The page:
Actions Against the Police – What is Police Misconduct?
Police misconduct is any action, which is undertaken by a law enforcement officer, which could be seen to be unethical, against established employment guidelines, unconstitutional or criminal.
Depending on the severity of the misconduct, punishment could result in suspension, demotion, termination of employment or a prison sentence.
There are numerous different examples of police misconduct including:
- Types of misconduct include
- Coerced false confession
- False arrest
- False imprisonment
- Falsification of evidence
- Spoliation of evidence
- Police perjury
- Witness tampering
- Police brutality
- Police corruption
- Racial profiling
- Unwarranted surveillance
- Unwarranted searches
- Unwarranted seizure of property
- Selective enforcement/racial discrimination
- Sexual misconduct
- Off-duty misconduct
- Alcohol or drugs while on duty
The police force has to abide by certain rules of conduct when dealing with the public at their level of authority. Because of this, accusations of misconduct are taken very seriously and, in a guilty verdict, the penalties are severe.
Famous examples of police misconduct
While this type of carries on in different guises, there have been some very high profile cases of police misconduct. The Stephen Lawrence case was beset by accusations of police misconduct over claims of institutionalised racism and withholding evidence. Allegations in a BBC investigation that the Detective Sergeant John Davidson was receiving large amounts of money from one of the suspect’s father to obstruct the case went largely unfounded in an inquiry and subsequent review of the case. Regardless, the fall out of the whole affair led to a breakdown in the trust between minority ethnic communities with the police.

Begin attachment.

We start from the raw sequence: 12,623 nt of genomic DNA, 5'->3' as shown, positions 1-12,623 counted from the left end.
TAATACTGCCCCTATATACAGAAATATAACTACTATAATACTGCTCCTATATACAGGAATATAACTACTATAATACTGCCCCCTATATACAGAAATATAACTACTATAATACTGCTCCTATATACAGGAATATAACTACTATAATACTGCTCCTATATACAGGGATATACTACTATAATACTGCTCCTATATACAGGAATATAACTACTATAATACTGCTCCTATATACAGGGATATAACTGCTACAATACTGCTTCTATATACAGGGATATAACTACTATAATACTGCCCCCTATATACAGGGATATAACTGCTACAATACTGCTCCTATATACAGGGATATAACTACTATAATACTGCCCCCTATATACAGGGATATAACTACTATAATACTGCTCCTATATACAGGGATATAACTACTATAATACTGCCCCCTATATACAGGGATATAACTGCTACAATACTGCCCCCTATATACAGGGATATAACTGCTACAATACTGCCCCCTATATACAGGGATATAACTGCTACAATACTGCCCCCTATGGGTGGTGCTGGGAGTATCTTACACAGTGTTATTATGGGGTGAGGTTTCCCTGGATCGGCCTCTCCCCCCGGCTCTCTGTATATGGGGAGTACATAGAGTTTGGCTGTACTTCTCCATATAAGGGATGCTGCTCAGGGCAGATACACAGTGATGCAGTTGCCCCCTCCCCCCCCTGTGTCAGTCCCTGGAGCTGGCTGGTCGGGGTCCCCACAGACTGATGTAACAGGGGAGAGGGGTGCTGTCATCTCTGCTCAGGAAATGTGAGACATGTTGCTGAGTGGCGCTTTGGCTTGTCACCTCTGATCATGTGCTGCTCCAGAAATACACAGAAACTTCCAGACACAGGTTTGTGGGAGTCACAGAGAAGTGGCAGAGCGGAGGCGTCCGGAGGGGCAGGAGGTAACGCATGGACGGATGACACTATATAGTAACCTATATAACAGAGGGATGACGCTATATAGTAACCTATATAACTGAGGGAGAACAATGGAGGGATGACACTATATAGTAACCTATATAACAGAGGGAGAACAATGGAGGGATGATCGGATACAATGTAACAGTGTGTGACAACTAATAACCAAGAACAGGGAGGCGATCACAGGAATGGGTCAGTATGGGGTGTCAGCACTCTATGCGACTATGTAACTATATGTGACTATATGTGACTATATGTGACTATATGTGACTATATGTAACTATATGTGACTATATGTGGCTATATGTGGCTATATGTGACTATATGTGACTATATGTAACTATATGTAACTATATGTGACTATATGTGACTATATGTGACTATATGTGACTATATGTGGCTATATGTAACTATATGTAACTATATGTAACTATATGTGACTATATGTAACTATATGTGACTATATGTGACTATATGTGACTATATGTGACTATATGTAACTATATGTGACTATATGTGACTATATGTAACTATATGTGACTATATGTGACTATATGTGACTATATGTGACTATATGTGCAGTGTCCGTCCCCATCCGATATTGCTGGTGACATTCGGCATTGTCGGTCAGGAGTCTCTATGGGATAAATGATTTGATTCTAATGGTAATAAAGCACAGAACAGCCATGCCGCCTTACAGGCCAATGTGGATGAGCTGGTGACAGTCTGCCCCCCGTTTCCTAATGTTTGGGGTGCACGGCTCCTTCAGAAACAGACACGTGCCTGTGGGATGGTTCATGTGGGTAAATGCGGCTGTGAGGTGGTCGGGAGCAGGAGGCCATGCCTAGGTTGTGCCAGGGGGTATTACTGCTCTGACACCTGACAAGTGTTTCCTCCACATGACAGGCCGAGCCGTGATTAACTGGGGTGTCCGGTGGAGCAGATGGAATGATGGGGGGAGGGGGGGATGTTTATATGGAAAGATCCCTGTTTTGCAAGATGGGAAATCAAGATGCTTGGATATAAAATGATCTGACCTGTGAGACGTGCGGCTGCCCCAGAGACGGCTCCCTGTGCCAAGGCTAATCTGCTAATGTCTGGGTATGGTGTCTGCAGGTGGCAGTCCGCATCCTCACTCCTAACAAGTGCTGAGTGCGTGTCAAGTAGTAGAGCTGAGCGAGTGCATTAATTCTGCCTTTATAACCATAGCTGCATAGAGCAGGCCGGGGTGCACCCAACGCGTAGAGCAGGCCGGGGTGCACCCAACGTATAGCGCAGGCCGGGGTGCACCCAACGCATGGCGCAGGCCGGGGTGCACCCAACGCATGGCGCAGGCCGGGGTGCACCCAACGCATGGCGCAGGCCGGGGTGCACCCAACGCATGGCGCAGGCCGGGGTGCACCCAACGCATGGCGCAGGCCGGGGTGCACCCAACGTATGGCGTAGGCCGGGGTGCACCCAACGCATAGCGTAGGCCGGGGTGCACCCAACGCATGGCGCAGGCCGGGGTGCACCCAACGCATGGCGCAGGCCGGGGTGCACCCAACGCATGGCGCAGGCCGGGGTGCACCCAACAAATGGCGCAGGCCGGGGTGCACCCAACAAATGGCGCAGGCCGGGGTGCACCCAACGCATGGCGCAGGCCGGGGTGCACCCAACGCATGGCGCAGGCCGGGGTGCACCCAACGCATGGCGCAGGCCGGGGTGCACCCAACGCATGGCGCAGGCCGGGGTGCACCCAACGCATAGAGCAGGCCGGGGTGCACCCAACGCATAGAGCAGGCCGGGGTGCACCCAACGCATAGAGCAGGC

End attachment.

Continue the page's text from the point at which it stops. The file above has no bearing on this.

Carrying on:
Hillsborough is another example of police misconduct, namely the eventual admittance from the South Yorkshire police chief superintendent David Duckenfield that he had covered up police failings in the handling of crowds at the FA Cup semi-final between Liverpool and Nottingham Forest in April 1989. His lies formed the smear campaign against Liverpool fans, and gave the rise to the belief that it was yobbish behaviour and drunkenness in the stands that led to the deaths of the 96 fans.
It took well over two decades before the Independent Police Complaints Commission Investigation found the police guilty of compromising crowd safety, altering records and providing false evidence. On April 2016, a jury returned a verdict of unlawful killing in respect of all 96 fans.
What happens if you feel you’ve been a victim of police misconduct?
If you feel you have been a victim of police misconduct, it is recommended that you seek legal advice straightaway. A lawyer will be able to help you understand what exactly constitutes police misconduct, list your options for reporting it, amass evidence and help you understand you understand your goals.
Your allegations against the police isn’t a David and Goliath situation. There are services and a public body set up to deal with these types of allegations. Police misconduct is treated very seriously.
DPP Law solicitors are available whenever you need to speak to someone about police misconduct. Contact us today to see how we can help you form a case.